The stakes for the EU are especially high in this year's vote, which is taking place in all of its 28 nations from Thursday to Sunday. Voters are electing 751 lawmakers, with each nation apportioned a number of seats based on its population, for a legislature that increasingly affects the everyday lives of ordinary Europeans.
Anti-immigrant and far-right groups are hoping to gain ground in the European Parliament and use it to claw back power from the EU for their national governments. Moderate parties, on the other hand, want to cement closer ties among countries in the EU, which was created in the wake of World War II to prevent renewed conflict.
"We stand at a crossroads - that is, whether the EU is going to be stronger and more integrated or, quite the contrary, a process of its weakening is to begin," Zuzana Caputova, Slovakia's president-elect, told reporters after voting in the town of Pezinok.
A Slovak far-right party that openly admires the country's wartime Nazi puppet state could win seats in the European Parliament for the first time. Its members use Nazi salutes, blame the Roma minority for crime, consider NATO a terror group and want the country to leave the western military alliance and the EU.
Polls in Slovakia favor the leftist Smer-Social Democracy party, the senior member of Slovakia's current coalition government, to win the most votes. But the polls also suggest that the far-right People's Party Our Slovakia will win seats in the European legislature for the first time.
In neighboring Czech Republic, a centrist party led by populist Prime Minister Andrej Babis expected to win the most votes, despite the fact that Babis is facing fraud charges involving the use of EU funds. Babis wants his country to remain in the bloc but is calling for EU reforms.
Meanwhile the Czech Republic's most ardent anti-EU group, the Freedom and Direct Democracy party, is predicted to capture its first seats in the EU legislature.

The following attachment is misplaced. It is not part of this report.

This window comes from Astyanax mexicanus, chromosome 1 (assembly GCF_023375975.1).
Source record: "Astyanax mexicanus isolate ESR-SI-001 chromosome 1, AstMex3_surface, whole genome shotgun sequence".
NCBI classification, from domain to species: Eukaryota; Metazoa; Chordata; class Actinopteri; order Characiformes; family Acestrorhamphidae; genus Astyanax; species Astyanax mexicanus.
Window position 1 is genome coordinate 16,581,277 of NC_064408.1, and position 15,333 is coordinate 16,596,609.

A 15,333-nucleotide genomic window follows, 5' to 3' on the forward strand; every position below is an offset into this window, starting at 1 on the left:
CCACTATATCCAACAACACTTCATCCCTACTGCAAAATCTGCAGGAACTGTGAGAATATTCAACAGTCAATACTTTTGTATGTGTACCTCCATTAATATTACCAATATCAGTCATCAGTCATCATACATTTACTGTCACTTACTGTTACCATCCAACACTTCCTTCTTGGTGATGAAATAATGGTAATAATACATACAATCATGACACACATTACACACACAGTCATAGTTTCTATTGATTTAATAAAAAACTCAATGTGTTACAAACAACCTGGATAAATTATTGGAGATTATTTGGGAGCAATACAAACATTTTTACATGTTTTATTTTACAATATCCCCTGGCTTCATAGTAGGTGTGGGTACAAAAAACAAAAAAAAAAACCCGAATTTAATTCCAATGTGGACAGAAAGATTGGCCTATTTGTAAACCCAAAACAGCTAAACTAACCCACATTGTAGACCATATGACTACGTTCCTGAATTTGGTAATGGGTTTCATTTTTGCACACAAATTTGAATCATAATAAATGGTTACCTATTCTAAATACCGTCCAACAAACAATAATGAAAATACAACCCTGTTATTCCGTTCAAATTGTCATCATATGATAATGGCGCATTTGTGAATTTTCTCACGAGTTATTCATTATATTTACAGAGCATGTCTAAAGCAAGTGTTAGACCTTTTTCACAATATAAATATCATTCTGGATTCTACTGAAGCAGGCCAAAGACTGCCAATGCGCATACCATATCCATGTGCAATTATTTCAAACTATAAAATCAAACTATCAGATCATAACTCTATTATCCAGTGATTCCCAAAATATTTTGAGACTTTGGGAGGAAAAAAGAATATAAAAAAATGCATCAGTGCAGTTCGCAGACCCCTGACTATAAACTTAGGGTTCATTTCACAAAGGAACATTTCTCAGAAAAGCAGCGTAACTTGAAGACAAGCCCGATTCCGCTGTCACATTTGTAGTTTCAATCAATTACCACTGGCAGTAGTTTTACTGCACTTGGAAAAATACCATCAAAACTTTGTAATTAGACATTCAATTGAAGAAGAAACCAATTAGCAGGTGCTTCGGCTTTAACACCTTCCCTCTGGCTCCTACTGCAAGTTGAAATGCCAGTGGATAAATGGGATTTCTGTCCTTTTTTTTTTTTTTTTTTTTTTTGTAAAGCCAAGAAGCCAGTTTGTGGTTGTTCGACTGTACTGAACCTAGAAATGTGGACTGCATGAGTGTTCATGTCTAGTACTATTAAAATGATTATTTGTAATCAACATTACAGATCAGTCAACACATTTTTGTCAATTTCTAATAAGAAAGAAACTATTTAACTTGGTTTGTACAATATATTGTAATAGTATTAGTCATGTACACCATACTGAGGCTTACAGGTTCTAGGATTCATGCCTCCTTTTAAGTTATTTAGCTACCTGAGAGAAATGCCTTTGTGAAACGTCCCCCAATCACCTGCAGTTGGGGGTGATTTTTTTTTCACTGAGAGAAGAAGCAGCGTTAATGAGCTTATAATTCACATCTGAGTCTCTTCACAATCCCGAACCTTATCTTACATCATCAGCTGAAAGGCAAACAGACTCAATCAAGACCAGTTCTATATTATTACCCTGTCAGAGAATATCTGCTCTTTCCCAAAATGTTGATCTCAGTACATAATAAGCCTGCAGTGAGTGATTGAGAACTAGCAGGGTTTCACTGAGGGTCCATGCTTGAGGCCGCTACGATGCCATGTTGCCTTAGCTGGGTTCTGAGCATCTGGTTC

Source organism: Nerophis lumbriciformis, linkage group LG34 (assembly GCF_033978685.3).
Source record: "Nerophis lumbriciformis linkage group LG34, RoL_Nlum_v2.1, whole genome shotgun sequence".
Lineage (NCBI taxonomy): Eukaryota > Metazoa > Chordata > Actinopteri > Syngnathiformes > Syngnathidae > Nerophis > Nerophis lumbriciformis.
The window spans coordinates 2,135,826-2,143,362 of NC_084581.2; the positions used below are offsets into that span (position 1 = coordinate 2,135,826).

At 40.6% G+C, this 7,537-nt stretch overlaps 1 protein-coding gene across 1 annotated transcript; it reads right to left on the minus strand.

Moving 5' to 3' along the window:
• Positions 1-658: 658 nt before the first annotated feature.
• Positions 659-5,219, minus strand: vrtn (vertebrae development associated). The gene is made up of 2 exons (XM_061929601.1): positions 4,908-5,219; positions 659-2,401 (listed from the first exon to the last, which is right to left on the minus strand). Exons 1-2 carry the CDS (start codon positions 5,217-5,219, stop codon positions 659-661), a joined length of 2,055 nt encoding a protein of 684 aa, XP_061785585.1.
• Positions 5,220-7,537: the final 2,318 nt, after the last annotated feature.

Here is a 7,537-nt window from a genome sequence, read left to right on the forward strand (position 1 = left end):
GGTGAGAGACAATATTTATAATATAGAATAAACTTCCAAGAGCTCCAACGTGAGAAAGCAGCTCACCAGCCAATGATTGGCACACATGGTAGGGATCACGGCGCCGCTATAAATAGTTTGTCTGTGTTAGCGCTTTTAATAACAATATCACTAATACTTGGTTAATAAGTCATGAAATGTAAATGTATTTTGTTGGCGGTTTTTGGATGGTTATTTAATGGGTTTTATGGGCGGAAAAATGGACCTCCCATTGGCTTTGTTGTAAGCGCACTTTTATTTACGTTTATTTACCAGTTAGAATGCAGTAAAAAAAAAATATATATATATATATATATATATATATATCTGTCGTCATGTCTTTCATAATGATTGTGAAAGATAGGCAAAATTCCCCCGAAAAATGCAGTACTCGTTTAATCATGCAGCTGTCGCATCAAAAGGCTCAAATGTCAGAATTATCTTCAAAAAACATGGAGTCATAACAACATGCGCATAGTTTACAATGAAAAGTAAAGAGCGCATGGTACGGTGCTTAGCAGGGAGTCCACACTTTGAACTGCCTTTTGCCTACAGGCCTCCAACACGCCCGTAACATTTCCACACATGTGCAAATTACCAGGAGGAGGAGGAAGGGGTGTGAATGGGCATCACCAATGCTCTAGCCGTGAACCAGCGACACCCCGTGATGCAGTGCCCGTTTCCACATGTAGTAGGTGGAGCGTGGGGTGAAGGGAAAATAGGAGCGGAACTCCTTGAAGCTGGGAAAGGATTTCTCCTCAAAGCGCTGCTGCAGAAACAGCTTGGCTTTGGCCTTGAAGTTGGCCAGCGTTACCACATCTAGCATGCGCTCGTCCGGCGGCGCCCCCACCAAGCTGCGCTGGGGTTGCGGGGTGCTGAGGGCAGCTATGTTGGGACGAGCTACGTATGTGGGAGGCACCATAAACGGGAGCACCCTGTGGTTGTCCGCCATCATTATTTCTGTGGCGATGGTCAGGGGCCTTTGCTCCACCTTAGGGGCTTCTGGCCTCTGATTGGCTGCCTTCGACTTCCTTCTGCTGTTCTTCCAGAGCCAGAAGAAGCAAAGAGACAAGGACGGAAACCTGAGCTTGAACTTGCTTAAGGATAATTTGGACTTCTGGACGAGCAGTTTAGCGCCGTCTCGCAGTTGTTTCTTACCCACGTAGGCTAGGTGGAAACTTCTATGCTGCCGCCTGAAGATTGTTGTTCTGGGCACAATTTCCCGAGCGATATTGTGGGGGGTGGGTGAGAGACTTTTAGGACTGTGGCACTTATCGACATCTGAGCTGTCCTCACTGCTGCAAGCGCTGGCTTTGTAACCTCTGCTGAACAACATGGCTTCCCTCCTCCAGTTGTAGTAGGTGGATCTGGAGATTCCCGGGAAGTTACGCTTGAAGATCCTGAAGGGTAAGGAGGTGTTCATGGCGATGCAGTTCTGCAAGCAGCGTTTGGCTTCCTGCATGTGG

Britain, Ireland and the Netherlands have already voted this week, and the rest of the EU nations will vote Sunday. Official results will only be released Sunday night after all polls close.
The legislature affects Europeans' daily lives in many ways: cutting smartphone roaming charges, imposing safety and health rules for industries ranging from chemicals and energy to autos and food, supporting farming and protecting the environment.
Voting in the Netherlands may have already produced a surprise. An Ipsos exit poll forecast a win for the Dutch Labor Party, and predicted that pro-European parties would win most of the Netherlands' seats instead of right-wing populist opponents.
In Ireland, early vote counts and an exit poll suggest that the Green Party is gaining strength as it challenges three larger parties in both local and European Parliament elections.
In the Irish votes on Friday, an exit poll of more than 3,000 voters showed that Ireland's top two parties - the governing party Fine Gael and the more conservative opposition party Fianna Fail - are running neck and neck, followed by the nationalist Sinn Fein party and the pro-environment Greens. Early vote counts on Saturday in Ireland's local election confirmed these trends.
Vote counting in the European Parliament races will begin Sunday morning.
Overall, the European Parliament's traditional political powerhouses are expected to come out with the most votes. But the center-right European People's Party and the center-left Socialists & Democrats look set to lose some clout and face their strongest challenge yet from an array of populist, nationalist and far-right parties.
Those upstart parties hope to emulate what President Donald Trump did in the 2016 U.S. election and what Brexiteers achieved in the U.K.: to disrupt what they see as an out-of-touch elite and gain power by warning about migrants massing at Europe's borders ready to rob the continent of its jobs and culture.
The traditional parties warn that this strategy is worryingly reminiscent of pre-war tensions, and argue that unity is the best buffer against the challenges posed by a world in which China, the U.S. and Russia are all flexing their economic and military prowess.
Raf Casert in Brussels and Angela Charlton in Paris contributed.
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